Nos. 95-3665, 95-4016
Decided and Filed February 3, 1997 Pursuant to Sixth Circuit Rule 24
Raymond V. Vasvari, Kevin F. O'Neill (argued and briefed), Cleveland-Marshall College of Law, Visiting Assistant Professor of Law, Cleveland, OH, for Plaintiffs-Appellees.
Charles E. Hannam, Jr. (argued and briefed), City of Cleveland Law Department, Office of Director of Law, Cleveland, OH, for Defendant-Appellant.
On Appeal from the United States District Court for the Northern District of Ohio.
Before: NORRIS, SUHRHEINRICH, and BATCHELDER, Circuit Judges.
In this consolidated appeal, defendant, the City of Cleveland, challenges the district court's order granting summary judgment to plaintiffs, the Northeast Ohio Coalition for the Homeless ("Coalition"), Richard Clements, Fruit of Islam of Muhammad's Mosque No. 18 ("Mosque"), and Steven D. Hill, and permanently enjoining the enforcement of a City of Cleveland ordinance requiring all peddlers to pay a license fee. The city also challenges the district court's subsequent order awarding attorney's fees to plaintiffs pursuant to 42 U.S.C. §(s) 1988. For the following reasons, we reverse both of the district court's orders and remand with instructions to enter summary judgment in favor of the city.
Plaintiffs bring this action pursuant to 42 U.S.C. §(s) 1983, he free speech provision of the Ohio Constitution, Ohio Const, art. I, Section(s) 11, and the Declaratory Judgment Act, 28 U.S.C. §(s) 2201-2202. They challenge the constitutionality of a Cleveland ordinance regulating peddling on public property. The material facts of the case are not in dispute. Cleveland Codified Ordinance Section(s) 675.02(a) requires that every person who engages in peddling anywhere in the city be in possession of a peddler's license. Section 675.02(c)(3) states that each applicant for such a license must pay an annual fee of fifty dollars to cover the expenses incident to processing the application and supervising the licensee. In return for the fee, each applicant receives the license itself, containing his name and address, a detailed description of the goods he is authorized to sell, and a license number and expiration date, as well as a laminated identification card containing his photograph. See 675.03(a)-(b). Section 675.03(a) states that the peddler must wear the identification card and carry the license on his person whenever he is engaged in peddling. In 1989, the cost to the city of administering the licensing program was forty-three dollars per license issued.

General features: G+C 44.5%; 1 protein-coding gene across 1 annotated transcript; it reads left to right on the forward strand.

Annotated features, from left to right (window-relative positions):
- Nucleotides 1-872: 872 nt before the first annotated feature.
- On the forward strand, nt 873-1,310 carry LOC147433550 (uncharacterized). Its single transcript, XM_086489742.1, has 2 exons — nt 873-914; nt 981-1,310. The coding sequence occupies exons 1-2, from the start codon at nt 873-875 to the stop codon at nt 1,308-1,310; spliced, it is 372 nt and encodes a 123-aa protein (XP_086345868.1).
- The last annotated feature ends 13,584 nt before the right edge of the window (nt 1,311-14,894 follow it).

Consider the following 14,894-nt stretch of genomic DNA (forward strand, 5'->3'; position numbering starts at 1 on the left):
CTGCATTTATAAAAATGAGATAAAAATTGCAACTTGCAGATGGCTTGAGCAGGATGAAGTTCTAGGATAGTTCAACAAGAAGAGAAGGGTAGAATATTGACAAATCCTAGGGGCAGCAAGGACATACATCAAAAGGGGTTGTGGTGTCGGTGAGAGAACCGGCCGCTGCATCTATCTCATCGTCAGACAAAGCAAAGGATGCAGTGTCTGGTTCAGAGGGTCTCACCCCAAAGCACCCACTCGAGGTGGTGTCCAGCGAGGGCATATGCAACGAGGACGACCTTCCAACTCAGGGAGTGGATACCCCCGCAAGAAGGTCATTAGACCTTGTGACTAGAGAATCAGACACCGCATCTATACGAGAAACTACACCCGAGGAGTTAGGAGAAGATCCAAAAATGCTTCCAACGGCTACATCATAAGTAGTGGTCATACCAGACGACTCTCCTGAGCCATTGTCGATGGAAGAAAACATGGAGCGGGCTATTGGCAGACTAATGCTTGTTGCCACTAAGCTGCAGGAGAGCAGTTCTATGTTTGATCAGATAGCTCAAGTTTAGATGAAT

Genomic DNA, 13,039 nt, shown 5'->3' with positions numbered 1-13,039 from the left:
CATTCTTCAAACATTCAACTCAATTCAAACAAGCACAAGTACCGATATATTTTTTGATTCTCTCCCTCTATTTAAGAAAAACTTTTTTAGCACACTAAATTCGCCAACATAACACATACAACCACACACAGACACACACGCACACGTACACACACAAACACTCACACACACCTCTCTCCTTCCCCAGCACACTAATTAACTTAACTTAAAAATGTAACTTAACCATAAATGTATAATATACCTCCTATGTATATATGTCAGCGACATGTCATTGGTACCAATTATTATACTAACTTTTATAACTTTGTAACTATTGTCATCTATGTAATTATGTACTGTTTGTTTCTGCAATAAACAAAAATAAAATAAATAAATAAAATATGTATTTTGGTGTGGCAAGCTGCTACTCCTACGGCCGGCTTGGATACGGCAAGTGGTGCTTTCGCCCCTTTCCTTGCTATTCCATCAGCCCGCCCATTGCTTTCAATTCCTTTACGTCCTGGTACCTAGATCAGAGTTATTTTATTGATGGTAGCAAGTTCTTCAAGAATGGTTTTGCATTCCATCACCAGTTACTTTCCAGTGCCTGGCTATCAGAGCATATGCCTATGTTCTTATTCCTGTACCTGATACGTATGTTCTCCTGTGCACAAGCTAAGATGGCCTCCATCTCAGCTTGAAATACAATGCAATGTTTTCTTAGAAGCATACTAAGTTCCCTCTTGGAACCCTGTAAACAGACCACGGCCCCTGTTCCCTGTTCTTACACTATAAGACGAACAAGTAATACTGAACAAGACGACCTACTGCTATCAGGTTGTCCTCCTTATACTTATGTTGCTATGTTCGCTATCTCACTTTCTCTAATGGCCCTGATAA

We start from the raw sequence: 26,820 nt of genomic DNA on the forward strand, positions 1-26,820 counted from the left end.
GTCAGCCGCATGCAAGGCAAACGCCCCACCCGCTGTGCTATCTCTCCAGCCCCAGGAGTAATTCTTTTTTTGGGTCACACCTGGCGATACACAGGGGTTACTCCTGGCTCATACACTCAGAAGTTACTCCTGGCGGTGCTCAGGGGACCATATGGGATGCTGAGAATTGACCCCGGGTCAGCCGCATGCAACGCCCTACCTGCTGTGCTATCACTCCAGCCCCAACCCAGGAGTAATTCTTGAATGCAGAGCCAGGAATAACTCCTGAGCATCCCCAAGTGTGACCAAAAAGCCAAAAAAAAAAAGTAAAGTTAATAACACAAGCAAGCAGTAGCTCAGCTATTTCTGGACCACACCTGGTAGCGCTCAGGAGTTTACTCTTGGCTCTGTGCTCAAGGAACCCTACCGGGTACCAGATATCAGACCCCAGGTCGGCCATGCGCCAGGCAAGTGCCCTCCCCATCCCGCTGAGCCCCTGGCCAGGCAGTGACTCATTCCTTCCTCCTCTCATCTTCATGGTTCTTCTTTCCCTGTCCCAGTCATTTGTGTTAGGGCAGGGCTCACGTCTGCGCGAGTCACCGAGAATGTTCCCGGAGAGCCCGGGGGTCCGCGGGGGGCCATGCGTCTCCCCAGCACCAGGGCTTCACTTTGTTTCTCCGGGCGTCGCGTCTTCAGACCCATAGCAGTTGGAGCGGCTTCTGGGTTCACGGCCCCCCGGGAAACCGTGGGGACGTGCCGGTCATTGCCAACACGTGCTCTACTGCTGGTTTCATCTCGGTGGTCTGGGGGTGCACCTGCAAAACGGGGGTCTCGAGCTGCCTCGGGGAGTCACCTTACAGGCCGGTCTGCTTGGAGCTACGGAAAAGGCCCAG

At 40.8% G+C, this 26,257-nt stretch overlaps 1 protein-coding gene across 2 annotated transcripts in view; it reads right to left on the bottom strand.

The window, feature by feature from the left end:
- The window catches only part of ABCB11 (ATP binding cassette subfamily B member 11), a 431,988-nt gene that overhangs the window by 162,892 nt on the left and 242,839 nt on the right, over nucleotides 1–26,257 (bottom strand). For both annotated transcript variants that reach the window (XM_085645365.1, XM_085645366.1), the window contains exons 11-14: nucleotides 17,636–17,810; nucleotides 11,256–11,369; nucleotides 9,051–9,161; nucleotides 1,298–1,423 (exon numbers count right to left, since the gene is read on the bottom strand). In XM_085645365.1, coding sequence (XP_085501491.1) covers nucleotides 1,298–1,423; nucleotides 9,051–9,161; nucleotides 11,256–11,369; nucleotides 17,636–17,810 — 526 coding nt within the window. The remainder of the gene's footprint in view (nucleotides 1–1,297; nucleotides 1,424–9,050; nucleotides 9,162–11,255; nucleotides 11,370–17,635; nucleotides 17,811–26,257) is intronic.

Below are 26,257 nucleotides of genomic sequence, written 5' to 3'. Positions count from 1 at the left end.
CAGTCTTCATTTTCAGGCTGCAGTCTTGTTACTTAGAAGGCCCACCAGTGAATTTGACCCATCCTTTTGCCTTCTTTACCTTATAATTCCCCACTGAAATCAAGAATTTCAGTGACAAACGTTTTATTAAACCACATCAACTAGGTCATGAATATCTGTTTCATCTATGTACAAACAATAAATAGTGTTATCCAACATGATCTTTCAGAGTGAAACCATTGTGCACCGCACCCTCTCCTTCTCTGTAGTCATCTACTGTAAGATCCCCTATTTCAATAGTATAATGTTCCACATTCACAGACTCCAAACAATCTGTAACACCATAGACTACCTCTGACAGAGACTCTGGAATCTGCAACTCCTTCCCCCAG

The ordinance defines "peddling" broadly to include "selling, bartering, or offering or exposing for sale or barter any goods, wares, merchandise, menial tasks, such as painting numbers on curbs, food or beverages from, in, upon, along, or through the highways, streets, or sidewalks of the City, or in the open air or from a temporary shelter or vending device upon private property in the City." See Section(s) 675.01(a)(2).
The Coalition is a nonprofit organization dedicated to addressing the needs of homeless citizens. To publicize the plight of the homeless and to provide homeless individuals with a means for soliciting charitable contributions, the Coalition publishes a periodic newspaper called The Homeless Grapevine. The Grapevine is distributed exclusively by homeless and destitute individuals who obtain copies of the paper from the Coalition for ten cents each and then offer them to passers-by on public sidewalks for a suggested donation of one dollar. The distributors may retain all of the donations they receive.
The Mosque is a nonprofit membership organization affiliated with the Nation of Islam. Its members disseminate the Nation of Islam's religious and political beliefs by selling copies of a newspaper known as The Final Call. Members sell the newspapers on public sidewalks for one dollar per copy. Of the one dollar they collect for each copy of the paper, members retain thirty cents, remitting the remainder to the Mosque. In addition, members must donate fifty dollars a month to the Mosque. Plaintiffs Clements and Hill have been arrested in the past for distributing the Grapevine and Final Call without peddler's licenses.
On September 27, 1994, plaintiffs brought this action in the United States District Court for the Northern District of Ohio, challenging the license fee ordinance under both the United States and Ohio constitutions, and seeking declaratory and injunctive relief. Plaintiffs filed a motion for summary judgment, and the city filed a cross-motion for summary judgment. On May 3, 1995, the district court addressed the constitutionality of the Section(s) 675.02(c)(3) license fee requirement. Concluding that the city failed to adequately articulate a purpose for its peddlers' ordinance, the court characterized the license fee as a flat tax which serves only "to defray the expenses of the licensing provision itself." Northeast Ohio Coalition for the Homeless v. City of Cleveland, 885 F. Supp. 1029, 1033 (N.D. Ohio 1995). Relying upon Murdock v. Pennsylvania, 319 U.S. 105 (1943), and Follett v. Town of McCormick, S.C., 321 U.S. 573 (1944), the court concluded that the fee constituted an impermissible prior restraint on speech under both the United States and Ohio constitutions. 885 F. Supp. at 1034. Accordingly, the district court granted plaintiffs' motion for summary judgment, denying the city's cross-motion for summary judgment and permanently enjoining the enforcement of Section(s) 675.02(c)(3).